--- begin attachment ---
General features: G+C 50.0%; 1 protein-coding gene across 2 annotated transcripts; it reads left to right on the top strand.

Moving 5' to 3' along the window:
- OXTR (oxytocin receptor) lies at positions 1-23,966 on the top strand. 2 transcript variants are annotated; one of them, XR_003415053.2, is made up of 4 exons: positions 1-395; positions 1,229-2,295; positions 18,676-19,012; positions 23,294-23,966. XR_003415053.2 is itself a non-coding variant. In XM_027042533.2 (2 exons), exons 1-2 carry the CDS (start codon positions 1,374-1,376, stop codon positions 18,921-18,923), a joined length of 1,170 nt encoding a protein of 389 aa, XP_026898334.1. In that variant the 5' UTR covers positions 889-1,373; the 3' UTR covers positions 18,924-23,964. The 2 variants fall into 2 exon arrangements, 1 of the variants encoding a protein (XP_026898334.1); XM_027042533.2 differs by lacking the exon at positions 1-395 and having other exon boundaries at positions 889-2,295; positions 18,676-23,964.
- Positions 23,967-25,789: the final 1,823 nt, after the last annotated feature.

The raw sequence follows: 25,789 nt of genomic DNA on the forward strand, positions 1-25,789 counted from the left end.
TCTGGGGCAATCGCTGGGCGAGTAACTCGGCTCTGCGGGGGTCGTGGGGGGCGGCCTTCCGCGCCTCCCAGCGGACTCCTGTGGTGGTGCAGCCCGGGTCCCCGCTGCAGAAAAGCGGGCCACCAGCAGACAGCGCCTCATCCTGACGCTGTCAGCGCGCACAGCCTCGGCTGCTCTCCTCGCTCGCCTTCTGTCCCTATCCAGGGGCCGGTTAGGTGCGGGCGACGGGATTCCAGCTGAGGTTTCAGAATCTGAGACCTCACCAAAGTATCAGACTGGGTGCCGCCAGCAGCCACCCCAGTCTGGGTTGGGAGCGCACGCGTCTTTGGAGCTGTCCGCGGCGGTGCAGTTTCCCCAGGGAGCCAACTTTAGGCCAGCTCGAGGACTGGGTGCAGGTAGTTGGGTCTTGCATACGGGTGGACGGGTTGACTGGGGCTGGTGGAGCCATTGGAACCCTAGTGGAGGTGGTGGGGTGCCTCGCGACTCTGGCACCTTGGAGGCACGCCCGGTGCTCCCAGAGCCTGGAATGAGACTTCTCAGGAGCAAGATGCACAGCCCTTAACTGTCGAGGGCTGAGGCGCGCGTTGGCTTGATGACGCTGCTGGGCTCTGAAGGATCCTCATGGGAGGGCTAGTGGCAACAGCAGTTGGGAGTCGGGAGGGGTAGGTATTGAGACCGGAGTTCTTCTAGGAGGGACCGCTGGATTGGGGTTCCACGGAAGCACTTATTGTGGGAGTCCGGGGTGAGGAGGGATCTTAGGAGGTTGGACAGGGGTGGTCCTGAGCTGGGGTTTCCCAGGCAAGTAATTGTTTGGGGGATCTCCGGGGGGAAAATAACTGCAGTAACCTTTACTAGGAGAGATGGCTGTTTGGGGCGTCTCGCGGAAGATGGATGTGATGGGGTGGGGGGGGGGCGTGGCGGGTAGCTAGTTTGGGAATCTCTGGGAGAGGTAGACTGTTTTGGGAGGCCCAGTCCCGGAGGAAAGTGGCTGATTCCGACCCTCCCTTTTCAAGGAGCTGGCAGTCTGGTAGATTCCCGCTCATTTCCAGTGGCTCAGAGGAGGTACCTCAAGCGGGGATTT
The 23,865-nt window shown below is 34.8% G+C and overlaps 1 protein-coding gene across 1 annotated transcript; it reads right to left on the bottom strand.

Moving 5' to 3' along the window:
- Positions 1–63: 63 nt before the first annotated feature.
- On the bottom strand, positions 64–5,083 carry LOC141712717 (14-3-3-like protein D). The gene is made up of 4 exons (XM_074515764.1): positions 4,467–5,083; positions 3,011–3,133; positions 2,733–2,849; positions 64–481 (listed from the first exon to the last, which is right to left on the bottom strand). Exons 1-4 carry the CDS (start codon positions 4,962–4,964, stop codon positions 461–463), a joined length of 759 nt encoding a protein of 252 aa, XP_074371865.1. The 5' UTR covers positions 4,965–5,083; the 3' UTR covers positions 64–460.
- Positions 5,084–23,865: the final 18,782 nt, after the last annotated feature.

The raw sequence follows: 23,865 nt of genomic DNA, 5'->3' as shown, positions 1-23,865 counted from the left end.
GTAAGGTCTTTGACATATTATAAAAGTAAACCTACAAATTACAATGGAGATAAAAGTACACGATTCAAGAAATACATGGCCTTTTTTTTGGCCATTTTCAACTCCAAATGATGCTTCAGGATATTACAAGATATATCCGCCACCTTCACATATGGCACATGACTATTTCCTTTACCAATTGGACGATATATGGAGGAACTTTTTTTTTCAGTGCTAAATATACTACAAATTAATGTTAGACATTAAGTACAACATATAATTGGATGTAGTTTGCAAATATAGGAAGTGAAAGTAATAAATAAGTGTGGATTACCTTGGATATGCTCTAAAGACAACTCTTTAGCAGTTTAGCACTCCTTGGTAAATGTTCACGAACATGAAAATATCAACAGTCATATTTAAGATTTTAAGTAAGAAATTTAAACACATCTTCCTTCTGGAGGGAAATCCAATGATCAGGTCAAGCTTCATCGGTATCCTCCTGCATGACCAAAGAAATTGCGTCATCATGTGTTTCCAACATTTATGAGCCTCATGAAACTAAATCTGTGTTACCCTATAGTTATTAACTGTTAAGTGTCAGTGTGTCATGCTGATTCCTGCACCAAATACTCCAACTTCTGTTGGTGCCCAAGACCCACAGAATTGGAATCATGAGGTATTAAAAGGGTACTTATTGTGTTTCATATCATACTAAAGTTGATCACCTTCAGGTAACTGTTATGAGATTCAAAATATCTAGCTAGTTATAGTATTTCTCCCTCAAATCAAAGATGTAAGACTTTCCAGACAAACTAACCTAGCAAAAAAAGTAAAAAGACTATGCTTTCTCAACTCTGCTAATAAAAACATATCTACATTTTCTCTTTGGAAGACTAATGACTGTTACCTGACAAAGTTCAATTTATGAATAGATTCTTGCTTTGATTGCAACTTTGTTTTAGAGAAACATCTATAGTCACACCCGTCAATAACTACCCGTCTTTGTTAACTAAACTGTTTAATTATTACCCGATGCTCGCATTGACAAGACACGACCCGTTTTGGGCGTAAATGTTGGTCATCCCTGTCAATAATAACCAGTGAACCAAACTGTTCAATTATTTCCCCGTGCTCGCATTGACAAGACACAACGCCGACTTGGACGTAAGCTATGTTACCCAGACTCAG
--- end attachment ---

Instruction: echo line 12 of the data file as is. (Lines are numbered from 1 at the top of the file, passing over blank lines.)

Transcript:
The raw sequence follows: 23,865 nt of genomic DNA, 5'->3' as shown, positions 1-23,865 counted from the left end.